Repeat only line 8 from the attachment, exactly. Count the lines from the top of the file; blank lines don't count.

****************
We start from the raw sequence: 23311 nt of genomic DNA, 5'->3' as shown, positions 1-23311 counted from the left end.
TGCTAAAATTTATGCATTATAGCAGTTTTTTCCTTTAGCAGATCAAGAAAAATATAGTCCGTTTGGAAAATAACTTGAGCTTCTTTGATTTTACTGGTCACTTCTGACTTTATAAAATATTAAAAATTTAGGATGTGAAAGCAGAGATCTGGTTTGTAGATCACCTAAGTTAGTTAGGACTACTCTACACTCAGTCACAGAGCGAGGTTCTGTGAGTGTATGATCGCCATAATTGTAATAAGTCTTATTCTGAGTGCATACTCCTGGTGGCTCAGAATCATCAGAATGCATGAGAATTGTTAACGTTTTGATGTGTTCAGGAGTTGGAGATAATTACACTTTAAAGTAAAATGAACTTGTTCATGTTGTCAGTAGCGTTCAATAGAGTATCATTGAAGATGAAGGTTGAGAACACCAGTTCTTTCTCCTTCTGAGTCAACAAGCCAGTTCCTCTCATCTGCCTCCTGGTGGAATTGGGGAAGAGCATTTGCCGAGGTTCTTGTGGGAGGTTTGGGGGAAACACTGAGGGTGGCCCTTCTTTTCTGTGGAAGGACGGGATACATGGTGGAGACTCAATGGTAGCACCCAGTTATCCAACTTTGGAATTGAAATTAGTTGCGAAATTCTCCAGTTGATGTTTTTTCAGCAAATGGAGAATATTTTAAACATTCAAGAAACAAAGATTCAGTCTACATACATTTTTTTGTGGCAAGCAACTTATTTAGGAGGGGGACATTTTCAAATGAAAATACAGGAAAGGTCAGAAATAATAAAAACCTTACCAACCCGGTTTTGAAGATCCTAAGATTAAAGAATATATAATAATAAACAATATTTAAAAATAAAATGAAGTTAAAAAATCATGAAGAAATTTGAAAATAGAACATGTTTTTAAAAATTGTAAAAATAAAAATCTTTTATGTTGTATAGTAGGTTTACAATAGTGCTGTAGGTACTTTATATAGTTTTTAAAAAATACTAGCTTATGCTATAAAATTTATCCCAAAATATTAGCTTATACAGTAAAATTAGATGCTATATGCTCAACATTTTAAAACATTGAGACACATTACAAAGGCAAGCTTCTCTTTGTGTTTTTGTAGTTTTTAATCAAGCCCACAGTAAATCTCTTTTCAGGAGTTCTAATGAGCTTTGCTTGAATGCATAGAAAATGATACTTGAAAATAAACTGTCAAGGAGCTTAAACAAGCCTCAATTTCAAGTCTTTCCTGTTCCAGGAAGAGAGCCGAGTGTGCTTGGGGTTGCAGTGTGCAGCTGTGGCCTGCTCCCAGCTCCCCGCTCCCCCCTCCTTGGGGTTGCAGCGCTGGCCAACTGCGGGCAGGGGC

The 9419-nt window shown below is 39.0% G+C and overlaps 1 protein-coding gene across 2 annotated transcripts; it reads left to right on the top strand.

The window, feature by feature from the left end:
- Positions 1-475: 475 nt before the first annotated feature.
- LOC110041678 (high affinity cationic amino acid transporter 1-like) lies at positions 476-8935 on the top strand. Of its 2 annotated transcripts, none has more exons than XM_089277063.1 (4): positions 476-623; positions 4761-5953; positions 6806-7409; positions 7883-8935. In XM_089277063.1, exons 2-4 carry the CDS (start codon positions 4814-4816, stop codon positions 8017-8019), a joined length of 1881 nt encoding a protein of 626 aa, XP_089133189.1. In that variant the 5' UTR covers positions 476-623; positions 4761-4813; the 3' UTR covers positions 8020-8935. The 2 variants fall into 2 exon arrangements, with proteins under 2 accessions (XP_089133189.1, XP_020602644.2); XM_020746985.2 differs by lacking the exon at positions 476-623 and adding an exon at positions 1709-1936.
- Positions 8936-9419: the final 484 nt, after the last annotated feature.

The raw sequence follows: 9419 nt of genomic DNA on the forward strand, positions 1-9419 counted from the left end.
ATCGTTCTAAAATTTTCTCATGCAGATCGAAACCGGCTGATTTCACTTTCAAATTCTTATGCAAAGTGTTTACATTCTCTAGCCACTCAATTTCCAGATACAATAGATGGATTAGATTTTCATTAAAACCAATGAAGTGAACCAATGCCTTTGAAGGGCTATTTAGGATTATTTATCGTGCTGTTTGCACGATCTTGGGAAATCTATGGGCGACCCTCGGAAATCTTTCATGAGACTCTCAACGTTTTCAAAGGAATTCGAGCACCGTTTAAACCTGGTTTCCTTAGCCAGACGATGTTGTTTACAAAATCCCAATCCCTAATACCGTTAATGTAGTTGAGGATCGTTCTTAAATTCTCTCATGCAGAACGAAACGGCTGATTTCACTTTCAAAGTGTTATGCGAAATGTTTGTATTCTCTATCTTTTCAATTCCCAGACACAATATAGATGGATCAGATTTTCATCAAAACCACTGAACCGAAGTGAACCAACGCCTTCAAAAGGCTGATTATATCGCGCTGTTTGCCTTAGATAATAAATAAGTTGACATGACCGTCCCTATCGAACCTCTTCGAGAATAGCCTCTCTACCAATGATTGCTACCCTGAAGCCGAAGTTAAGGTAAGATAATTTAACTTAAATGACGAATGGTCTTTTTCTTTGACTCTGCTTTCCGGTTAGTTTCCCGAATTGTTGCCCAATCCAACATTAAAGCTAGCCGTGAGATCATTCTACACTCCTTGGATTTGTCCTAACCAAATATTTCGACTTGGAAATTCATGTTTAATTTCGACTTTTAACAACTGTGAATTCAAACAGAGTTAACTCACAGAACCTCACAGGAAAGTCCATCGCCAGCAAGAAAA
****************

The raw sequence follows: 9419 nt of genomic DNA on the forward strand, positions 1-9419 counted from the left end.